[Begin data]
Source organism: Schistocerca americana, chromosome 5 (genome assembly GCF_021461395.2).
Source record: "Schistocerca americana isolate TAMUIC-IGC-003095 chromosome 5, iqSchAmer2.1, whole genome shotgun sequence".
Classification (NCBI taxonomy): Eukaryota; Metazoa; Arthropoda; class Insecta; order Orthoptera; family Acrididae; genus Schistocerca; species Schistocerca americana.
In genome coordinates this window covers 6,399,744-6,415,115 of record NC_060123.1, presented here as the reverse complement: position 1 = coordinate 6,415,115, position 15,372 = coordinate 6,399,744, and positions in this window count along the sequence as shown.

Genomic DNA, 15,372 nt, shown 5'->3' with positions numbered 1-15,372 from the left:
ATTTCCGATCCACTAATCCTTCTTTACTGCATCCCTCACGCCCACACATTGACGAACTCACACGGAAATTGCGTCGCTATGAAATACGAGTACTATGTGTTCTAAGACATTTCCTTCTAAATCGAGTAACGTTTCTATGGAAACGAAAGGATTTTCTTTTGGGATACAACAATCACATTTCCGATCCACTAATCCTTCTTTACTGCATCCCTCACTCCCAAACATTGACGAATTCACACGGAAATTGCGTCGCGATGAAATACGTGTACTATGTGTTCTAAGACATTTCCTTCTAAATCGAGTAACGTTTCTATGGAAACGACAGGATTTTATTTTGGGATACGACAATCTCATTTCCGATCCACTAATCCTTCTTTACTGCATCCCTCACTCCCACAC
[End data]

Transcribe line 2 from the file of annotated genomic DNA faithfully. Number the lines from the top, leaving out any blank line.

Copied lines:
Source record: "Schistocerca americana isolate TAMUIC-IGC-003095 chromosome 5, iqSchAmer2.1, whole genome shotgun sequence".